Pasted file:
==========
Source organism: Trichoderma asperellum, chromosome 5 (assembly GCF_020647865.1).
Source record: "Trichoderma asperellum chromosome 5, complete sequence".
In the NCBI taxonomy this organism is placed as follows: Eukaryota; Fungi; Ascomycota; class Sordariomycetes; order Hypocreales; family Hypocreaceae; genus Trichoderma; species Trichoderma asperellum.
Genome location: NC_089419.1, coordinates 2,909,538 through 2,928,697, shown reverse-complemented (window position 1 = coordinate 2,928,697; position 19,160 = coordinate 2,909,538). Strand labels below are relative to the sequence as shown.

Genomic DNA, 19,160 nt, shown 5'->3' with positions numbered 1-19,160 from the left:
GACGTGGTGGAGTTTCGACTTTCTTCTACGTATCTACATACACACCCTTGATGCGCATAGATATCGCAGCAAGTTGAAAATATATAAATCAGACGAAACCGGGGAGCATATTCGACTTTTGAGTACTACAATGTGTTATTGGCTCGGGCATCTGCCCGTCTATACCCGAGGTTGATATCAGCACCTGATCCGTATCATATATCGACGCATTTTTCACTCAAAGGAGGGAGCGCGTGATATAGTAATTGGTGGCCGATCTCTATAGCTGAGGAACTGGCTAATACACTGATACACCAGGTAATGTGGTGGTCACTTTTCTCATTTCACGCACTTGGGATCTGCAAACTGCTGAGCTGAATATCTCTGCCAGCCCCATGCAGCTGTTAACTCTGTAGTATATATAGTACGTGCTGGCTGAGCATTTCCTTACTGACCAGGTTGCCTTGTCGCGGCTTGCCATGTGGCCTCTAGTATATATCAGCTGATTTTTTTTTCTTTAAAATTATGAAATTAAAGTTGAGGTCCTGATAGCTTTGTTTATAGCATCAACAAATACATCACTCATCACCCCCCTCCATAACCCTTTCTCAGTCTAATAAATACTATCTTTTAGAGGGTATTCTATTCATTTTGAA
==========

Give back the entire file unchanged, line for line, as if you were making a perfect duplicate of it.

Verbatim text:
Source organism: Trichoderma asperellum, chromosome 5 (assembly GCF_020647865.1).
Source record: "Trichoderma asperellum chromosome 5, complete sequence".
In the NCBI taxonomy this organism is placed as follows: Eukaryota; Fungi; Ascomycota; class Sordariomycetes; order Hypocreales; family Hypocreaceae; genus Trichoderma; species Trichoderma asperellum.
Genome location: NC_089419.1, coordinates 2,909,538 through 2,928,697, shown reverse-complemented (window position 1 = coordinate 2,928,697; position 19,160 = coordinate 2,909,538). Strand labels below are relative to the sequence as shown.

Genomic DNA, 19,160 nt, shown 5'->3' with positions numbered 1-19,160 from the left:
GACGTGGTGGAGTTTCGACTTTCTTCTACGTATCTACATACACACCCTTGATGCGCATAGATATCGCAGCAAGTTGAAAATATATAAATCAGACGAAACCGGGGAGCATATTCGACTTTTGAGTACTACAATGTGTTATTGGCTCGGGCATCTGCCCGTCTATACCCGAGGTTGATATCAGCACCTGATCCGTATCATATATCGACGCATTTTTCACTCAAAGGAGGGAGCGCGTGATATAGTAATTGGTGGCCGATCTCTATAGCTGAGGAACTGGCTAATACACTGATACACCAGGTAATGTGGTGGTCACTTTTCTCATTTCACGCACTTGGGATCTGCAAACTGCTGAGCTGAATATCTCTGCCAGCCCCATGCAGCTGTTAACTCTGTAGTATATATAGTACGTGCTGGCTGAGCATTTCCTTACTGACCAGGTTGCCTTGTCGCGGCTTGCCATGTGGCCTCTAGTATATATCAGCTGATTTTTTTTTCTTTAAAATTATGAAATTAAAGTTGAGGTCCTGATAGCTTTGTTTATAGCATCAACAAATACATCACTCATCACCCCCCTCCATAACCCTTTCTCAGTCTAATAAATACTATCTTTTAGAGGGTATTCTATTCATTTTGAA